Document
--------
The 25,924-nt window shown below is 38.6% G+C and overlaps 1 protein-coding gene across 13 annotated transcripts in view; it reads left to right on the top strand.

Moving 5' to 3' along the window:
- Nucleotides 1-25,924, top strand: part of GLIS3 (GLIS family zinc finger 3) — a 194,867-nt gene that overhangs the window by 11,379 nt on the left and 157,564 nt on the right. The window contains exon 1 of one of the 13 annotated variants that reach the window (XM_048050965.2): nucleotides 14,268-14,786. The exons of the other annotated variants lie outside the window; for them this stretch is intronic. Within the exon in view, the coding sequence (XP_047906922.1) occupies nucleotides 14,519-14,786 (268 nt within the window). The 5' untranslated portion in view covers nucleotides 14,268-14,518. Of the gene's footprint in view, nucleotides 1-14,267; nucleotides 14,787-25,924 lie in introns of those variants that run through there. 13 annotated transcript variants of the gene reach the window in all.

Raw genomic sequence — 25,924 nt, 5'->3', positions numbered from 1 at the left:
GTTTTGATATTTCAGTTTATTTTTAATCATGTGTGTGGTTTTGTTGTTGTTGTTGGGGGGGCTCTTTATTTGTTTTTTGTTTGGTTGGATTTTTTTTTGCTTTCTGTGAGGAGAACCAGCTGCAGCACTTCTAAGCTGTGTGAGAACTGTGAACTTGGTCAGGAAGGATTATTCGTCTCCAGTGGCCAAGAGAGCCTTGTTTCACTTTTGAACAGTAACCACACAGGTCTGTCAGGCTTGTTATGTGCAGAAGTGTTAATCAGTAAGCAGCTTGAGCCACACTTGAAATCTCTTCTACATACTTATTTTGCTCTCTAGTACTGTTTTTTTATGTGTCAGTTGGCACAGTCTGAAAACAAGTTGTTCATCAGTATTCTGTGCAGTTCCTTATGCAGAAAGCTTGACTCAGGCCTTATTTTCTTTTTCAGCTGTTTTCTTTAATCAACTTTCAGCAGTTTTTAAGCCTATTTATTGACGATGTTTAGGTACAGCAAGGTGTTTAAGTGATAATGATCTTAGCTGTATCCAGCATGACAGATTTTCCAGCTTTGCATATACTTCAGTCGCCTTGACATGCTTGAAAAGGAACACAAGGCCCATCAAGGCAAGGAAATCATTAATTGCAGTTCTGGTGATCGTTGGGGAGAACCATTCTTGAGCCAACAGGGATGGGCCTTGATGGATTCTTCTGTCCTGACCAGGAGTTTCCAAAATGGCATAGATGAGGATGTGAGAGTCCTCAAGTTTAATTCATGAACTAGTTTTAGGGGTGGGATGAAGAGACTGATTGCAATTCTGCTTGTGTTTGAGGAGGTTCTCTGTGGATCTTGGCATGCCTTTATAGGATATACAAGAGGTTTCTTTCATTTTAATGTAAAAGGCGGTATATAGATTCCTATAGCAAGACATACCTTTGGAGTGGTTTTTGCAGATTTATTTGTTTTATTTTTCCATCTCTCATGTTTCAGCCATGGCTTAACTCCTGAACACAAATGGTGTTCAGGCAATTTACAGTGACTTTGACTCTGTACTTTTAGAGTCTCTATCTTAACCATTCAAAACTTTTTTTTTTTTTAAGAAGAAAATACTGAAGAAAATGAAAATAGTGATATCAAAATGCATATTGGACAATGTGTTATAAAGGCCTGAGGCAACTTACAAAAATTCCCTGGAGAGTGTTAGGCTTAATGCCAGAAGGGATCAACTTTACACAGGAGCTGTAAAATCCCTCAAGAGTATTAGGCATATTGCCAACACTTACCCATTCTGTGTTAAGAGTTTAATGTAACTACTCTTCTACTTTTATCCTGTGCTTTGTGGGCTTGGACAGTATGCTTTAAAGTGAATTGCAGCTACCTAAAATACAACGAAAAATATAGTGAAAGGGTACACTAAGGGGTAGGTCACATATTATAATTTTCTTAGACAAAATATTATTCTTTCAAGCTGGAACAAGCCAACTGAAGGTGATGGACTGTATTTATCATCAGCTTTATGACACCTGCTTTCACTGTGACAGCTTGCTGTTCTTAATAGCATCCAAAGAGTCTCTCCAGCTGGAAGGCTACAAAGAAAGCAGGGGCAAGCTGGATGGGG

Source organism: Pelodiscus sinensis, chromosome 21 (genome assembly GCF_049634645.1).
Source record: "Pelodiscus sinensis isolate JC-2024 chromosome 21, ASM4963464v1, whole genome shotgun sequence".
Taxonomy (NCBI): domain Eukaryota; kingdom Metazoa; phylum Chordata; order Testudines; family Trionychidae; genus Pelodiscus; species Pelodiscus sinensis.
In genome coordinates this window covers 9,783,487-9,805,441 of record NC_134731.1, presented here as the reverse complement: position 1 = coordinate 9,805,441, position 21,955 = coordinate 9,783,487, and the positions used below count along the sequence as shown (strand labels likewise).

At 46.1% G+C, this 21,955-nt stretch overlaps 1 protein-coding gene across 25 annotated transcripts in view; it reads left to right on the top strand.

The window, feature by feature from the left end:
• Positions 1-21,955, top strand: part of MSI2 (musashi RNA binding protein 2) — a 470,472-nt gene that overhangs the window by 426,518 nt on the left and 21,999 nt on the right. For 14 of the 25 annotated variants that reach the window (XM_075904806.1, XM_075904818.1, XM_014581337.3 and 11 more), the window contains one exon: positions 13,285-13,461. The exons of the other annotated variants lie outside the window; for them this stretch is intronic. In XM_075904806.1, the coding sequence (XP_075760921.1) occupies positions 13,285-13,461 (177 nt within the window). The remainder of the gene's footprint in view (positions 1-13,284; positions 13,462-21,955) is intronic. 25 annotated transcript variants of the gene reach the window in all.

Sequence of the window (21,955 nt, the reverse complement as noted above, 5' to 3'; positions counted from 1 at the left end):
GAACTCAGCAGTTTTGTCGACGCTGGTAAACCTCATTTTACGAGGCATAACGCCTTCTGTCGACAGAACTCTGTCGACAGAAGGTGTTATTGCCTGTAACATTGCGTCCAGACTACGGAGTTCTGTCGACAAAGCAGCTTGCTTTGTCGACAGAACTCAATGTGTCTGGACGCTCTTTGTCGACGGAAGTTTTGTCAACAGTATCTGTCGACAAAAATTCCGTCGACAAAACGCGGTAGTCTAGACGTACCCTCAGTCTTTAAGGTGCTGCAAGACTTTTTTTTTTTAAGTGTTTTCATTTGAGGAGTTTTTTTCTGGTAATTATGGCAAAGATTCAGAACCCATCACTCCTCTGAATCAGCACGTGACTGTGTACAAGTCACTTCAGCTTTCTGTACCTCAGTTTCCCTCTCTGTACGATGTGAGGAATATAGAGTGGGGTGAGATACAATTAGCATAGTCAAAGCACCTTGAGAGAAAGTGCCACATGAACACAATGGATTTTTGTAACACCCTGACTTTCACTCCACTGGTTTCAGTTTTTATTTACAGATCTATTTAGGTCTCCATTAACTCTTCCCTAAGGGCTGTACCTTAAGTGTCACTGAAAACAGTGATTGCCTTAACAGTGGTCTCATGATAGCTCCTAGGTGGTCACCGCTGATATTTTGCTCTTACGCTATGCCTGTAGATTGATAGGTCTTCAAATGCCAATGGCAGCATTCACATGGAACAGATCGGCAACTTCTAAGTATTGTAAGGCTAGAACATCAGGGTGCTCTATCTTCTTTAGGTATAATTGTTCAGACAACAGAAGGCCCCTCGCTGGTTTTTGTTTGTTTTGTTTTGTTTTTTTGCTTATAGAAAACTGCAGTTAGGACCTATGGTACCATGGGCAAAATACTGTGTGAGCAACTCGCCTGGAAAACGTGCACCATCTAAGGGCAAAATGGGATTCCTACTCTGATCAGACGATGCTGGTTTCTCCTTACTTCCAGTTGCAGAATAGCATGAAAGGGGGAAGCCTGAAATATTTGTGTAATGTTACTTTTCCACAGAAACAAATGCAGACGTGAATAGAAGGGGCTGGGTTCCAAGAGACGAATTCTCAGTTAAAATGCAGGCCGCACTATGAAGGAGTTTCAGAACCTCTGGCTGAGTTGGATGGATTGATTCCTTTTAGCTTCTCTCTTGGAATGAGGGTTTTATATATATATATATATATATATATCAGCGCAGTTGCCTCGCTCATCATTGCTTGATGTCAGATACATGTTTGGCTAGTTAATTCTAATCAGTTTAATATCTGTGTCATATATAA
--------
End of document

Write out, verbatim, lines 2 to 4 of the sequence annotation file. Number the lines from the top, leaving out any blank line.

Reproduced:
Moving 5' to 3' along the window:
- Nucleotides 1-25,924, top strand: part of GLIS3 (GLIS family zinc finger 3) — a 194,867-nt gene that overhangs the window by 11,379 nt on the left and 157,564 nt on the right. The window contains exon 1 of one of the 13 annotated variants that reach the window (XM_048050965.2): nucleotides 14,268-14,786. The exons of the other annotated variants lie outside the window; for them this stretch is intronic. Within the exon in view, the coding sequence (XP_047906922.1) occupies nucleotides 14,519-14,786 (268 nt within the window). The 5' untranslated portion in view covers nucleotides 14,268-14,518. Of the gene's footprint in view, nucleotides 1-14,267; nucleotides 14,787-25,924 lie in introns of those variants that run through there. 13 annotated transcript variants of the gene reach the window in all.

Raw genomic sequence — 25,924 nt, 5'->3', positions numbered from 1 at the left: